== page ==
A beach bar restaurant in Agathopes with its casual vibe.
De la Gracia – a beach bar restaurant in Agathopes. (Image by author).
The beach of Komito. A few wooden sunbeds and umbrellas can be seen.
Komito beach

Agathopes is the most popular beach for tourists and locals alike. It has a restaurant – ONO concept – on the hill on the one end of the cove with a beach bar, a spa, a couple of shops and plenty of lounge seating attracting big crowds of people partying. The beat music keeps the party mood going for hours. They serve eclectic dishes including sushi; Elisabeth says that their sushi was really good, but I didn’t try it myself. Moreover, they have wide sunbeds with stylish sun umbrellas on the beach, that don’t protect much from the strong sun. However, I didn’t like their reservation policy. 🙁 So, I opt for the beach bar restaurant De la Gracia instead, where they also serve a superb Croque Madame!

Komito is the beach at the next cove. The road stops there! It’s a small, scenic beach, usually deserted and no housing around. This August though, they had about ten umbrellas and sunbeds set up with a beach bar (real basic – emphasis on basic) and a shed for water sports activities. This beach has a raw and rough appeal and I do recommend it, despite the fact that I got stunk by a bee – just like that out of the blue!

The beach of Kini
Beach of Kini

Kini is definitely my second favorite beach from the island of Syros. It has several beach bars along its shoreline, so there is plenty of choice. The main reason I like this beach are the breaking waves that can keep children happy for hours, while the sound of the ebb and flow unwind every last cell of mine. Furthermore, there are two restaurants with great food on this beach that I’m mentioning further below.

Galyssas is another popular beach with a lifeguard on watch, a couple of beach bars and sunbeds with umbrellas charged separately from consumption. It has the option of renting out a water paddle boat or a canoe. In case you do get hungry, there are a couple of tavernas serving good traditional Greek cuisine dishes within a two minute walking distance.

View of Delfini beach as you enter from the parking lot, through the taverna to make it to the beach with its sunbeds and sun umbrellas.
Delfini

Delfini is our favorite beach. It has a beach bar with a restaurant and a big parking lot behind it. It is a scenic beach and attracts a lot of people during the “not windy” days. We loved watching the sunset whilst playing with the sand. Note that this beach is not “easily” accessible. Buses don’t have access and taxis will not drive you there because of the bumpy dirt road you need to take after Kini. However, if you have a car rental, then it’s definitely worth visiting.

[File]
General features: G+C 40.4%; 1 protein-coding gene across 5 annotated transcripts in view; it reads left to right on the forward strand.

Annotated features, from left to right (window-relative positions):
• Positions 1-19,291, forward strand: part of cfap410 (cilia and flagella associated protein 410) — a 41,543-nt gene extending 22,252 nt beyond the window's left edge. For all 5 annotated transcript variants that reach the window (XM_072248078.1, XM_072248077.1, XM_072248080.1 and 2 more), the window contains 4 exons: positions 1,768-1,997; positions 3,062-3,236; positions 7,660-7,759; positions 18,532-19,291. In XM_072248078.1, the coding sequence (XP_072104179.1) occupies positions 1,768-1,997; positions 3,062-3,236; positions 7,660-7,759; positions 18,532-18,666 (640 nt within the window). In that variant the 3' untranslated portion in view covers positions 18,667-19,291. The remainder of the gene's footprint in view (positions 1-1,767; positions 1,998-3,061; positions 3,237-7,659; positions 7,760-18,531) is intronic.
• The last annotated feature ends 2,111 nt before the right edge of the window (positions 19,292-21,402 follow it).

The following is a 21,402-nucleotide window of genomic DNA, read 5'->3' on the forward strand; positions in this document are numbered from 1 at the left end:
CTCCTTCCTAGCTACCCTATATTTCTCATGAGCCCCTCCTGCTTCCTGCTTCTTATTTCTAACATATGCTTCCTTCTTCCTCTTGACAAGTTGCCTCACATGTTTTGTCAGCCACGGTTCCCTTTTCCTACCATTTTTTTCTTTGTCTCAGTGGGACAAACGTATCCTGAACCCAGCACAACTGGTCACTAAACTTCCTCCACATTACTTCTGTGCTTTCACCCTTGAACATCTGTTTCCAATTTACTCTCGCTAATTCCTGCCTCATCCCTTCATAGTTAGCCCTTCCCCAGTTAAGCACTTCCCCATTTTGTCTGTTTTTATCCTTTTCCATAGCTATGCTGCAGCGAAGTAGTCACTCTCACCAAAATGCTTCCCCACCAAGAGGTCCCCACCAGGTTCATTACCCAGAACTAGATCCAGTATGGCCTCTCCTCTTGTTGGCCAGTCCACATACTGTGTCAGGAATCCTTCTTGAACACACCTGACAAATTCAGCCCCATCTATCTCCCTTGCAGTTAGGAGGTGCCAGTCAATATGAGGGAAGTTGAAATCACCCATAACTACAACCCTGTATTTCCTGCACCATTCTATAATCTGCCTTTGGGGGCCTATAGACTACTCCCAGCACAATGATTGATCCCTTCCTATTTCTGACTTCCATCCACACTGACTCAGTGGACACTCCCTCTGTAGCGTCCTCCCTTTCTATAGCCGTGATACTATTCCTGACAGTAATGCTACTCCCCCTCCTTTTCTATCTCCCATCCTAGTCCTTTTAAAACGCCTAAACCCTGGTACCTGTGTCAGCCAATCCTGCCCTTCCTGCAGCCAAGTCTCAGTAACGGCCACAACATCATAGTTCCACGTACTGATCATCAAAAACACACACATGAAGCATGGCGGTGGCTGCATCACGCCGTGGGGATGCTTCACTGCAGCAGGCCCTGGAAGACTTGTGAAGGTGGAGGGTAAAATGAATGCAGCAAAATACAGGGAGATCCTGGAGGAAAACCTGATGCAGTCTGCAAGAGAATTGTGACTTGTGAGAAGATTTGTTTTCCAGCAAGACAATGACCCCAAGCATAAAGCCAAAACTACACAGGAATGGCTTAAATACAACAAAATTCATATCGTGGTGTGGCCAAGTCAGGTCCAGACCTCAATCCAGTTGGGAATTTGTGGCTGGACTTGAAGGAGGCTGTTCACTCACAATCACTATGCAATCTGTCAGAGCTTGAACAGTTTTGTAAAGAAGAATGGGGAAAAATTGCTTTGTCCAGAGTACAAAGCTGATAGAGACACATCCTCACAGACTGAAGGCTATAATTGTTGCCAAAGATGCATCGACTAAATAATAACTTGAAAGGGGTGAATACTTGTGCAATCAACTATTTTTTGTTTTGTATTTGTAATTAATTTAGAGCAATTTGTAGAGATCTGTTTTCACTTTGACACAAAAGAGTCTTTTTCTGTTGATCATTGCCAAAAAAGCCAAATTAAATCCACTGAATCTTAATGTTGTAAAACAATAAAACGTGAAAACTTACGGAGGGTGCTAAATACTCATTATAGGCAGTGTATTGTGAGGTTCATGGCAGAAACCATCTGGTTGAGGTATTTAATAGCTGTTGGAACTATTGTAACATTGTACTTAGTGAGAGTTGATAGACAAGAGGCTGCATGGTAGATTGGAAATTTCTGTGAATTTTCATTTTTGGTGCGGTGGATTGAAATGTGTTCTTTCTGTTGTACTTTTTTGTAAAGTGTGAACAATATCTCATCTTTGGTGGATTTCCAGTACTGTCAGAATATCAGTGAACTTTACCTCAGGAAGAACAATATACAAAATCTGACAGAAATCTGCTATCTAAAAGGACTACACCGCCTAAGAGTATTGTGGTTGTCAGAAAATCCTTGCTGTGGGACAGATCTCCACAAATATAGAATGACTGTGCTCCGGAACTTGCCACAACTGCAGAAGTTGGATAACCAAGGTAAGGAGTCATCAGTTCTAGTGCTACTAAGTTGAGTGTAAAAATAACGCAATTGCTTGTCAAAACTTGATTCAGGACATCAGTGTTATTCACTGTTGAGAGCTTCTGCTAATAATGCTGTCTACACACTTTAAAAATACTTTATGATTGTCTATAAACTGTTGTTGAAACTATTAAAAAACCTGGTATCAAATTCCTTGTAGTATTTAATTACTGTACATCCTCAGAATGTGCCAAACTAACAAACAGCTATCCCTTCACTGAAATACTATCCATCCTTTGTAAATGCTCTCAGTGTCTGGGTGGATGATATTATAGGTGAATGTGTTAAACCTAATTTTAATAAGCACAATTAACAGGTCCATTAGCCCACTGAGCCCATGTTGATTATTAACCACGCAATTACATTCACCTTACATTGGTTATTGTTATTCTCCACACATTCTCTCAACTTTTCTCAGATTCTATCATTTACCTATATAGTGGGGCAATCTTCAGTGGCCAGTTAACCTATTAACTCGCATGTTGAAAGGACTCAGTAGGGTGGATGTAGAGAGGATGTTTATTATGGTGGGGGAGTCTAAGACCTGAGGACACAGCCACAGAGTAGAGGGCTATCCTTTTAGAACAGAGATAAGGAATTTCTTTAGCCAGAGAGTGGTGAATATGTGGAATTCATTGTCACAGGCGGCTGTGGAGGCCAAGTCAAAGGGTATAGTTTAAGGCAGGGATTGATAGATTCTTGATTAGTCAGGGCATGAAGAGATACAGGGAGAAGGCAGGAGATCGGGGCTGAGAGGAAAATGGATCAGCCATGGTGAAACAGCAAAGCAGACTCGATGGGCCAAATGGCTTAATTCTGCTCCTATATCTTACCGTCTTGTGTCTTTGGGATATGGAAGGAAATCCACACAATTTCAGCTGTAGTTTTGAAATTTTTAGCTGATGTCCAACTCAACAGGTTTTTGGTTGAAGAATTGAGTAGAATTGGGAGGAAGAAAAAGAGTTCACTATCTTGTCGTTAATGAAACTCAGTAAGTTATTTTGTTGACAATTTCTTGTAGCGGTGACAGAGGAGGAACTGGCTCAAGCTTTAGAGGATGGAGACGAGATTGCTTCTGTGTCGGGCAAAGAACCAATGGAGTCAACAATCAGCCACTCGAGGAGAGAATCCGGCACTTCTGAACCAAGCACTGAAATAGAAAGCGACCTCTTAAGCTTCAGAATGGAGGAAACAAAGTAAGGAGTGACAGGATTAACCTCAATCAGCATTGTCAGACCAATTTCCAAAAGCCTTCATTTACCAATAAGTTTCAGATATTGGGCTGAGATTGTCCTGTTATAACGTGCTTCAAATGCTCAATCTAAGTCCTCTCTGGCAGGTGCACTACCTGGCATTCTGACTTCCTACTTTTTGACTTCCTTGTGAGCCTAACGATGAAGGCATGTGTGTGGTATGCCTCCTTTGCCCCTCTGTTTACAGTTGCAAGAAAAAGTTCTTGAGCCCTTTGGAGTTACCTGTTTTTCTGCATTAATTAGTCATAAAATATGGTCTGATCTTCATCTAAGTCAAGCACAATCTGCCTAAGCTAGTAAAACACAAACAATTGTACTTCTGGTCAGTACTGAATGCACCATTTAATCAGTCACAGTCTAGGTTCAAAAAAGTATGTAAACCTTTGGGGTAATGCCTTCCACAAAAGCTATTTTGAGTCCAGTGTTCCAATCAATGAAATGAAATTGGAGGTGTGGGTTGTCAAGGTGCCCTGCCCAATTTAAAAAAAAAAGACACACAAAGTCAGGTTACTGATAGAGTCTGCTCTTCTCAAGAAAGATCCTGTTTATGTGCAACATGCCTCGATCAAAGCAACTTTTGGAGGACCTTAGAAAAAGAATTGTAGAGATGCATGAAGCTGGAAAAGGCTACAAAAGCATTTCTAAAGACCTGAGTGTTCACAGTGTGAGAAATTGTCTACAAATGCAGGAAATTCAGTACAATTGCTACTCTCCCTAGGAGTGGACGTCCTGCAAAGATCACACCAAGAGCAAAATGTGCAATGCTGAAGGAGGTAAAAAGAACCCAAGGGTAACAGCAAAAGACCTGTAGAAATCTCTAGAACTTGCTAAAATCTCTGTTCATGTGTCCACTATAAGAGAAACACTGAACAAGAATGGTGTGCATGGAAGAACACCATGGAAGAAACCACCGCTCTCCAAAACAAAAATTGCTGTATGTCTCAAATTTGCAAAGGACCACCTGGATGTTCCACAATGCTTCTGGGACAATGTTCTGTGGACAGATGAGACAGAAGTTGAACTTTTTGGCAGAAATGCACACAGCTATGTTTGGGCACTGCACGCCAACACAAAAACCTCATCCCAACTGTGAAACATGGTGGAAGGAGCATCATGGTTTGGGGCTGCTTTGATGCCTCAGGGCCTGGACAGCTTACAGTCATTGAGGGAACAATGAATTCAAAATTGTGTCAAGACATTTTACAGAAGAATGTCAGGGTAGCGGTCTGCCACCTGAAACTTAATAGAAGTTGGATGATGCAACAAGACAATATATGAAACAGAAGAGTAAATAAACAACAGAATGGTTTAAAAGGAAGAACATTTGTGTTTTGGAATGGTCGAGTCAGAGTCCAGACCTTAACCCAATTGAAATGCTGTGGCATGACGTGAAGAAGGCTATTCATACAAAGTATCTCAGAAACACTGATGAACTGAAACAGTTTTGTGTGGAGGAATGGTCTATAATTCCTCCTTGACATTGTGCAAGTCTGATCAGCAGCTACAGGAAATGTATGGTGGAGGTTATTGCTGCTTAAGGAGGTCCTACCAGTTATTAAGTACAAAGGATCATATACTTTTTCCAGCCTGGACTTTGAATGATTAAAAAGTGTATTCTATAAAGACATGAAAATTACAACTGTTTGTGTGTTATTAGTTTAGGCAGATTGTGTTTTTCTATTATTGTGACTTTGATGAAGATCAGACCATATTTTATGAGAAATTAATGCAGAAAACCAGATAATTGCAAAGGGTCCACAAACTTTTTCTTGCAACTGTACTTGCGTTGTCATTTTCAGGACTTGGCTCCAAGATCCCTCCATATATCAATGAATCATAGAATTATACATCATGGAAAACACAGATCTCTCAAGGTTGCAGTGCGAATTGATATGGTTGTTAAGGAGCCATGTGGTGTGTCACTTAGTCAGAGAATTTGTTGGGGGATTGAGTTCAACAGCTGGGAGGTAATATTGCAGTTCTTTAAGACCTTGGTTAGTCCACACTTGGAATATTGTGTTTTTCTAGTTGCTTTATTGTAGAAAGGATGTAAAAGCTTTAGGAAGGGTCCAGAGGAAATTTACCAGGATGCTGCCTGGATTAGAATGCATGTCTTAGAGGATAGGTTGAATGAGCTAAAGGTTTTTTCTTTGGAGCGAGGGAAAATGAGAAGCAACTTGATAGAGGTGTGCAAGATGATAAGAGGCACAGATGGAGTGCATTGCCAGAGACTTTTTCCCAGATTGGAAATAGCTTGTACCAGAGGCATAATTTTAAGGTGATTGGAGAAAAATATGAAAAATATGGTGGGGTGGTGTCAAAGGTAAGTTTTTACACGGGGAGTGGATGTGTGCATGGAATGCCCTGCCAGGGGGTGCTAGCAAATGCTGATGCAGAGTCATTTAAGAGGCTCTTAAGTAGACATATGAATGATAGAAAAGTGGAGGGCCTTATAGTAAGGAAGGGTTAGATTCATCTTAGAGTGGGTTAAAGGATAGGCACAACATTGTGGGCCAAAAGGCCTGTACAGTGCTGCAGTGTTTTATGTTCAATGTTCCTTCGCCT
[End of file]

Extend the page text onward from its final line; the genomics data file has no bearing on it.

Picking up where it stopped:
Vari is yet another sandy but small beach with very shallow waters, so it’s ideal for families with very young children. Furthermore, provisions have been made for shade and easy access to the water for people with disabilities. The lifeguard on duty there is always most helpful. At the one end of the cove, the beach becomes really wide. Therefore, they hold beach volleyball and beach racket tournaments there. Hence, it is gets pretty crowded during August.


Where to eat in the island of Syros

To Tsipouradiko tis Myrsinis, overlooking the port is ideal for local dishes and “meze” (appetizers) accompanied with “tsipouro” a strong distilled spirit (almost 45% alcohol). It’s nothing fancy, but has some tasty dishes. 

Amvix with a rustic interior, is probably the best restaurant for Italian cuisine, also by the port. Reservations are usually required for this one.

Limani is another option by the port (despite its really slow service), specializing in seafood dishes; I recommend the “kalkani” dish.

For a nice outing though, there are two more restaurants I recommend. Avant Garden is a stylish restaurant with an eclectic cuisine, a bar and a lovely outdoor seating in the privacy of a backyard garden, located across the Apollon Theater.

The bar inside the restaurant Perroquet Tranquille in Syros.
The bar at Perroquet Tranquille.
A salad with mixed vegetables, goat cheese and pear slices as served at Perroquet Tranquille.
My favorite salad at Perroquet Tranquille with goat cheese, raisins and pear slices.
A seafood risotto.
Part of the seafood risotto served at Dyo Tzitzikia Sta Almyrikia.
Outdoor dining setups by the seafront at a scenic cove, Axladi in Syros.
At the scenic cove of Axladi you will find a little taverna that goes by that name.

The other bar-restaurant is called Sta Vaporia, named after the district it’s located in with a spectacular view of the Aegean Sea with Mykonos and Tinos on the horizon. It’s a great place for cocktails and dinner.

If you really want to taste traditional Greek cuisine at affordable prices, then Kastri is the best kept secret in town. It is an enterprise run solely by women (even the delivery service is carried out by a woman) and was partially funded by the EU. These women cook 11 different dishes every day. By midday, most of the dishes are gone! It was one of our favorite choices for lunch.

Don’t miss the culinary experience of Tranquille Perroquet for its Mediterranean cuisine with a French twist. It’s my favorite. It’s not in Hermoupolis, but on the road to Agathopes. They have a small little garden, that’s Cycladic minimal with a French flair, quiet and I make it point to try a different dish every time I visit. A must!

Now, back at Hermoupolis, if you’re looking for a easy going place to have a great breakfast in the morning or a cocktail at night in a friendly environment with a chill-out atmosphere, then the Jar is just right for you. We loved their freshly squeezed juices.

A small alley between two taverna shops at Kini.
Heading for Dyo Tzitzikia sta Almyrikia.
Sea view with sailing boats in the background from a coffee houses outdoor setup overlooking the port of Hermoupolis.
After sunset, at one of the coffee houses at the port of Hermoupolis.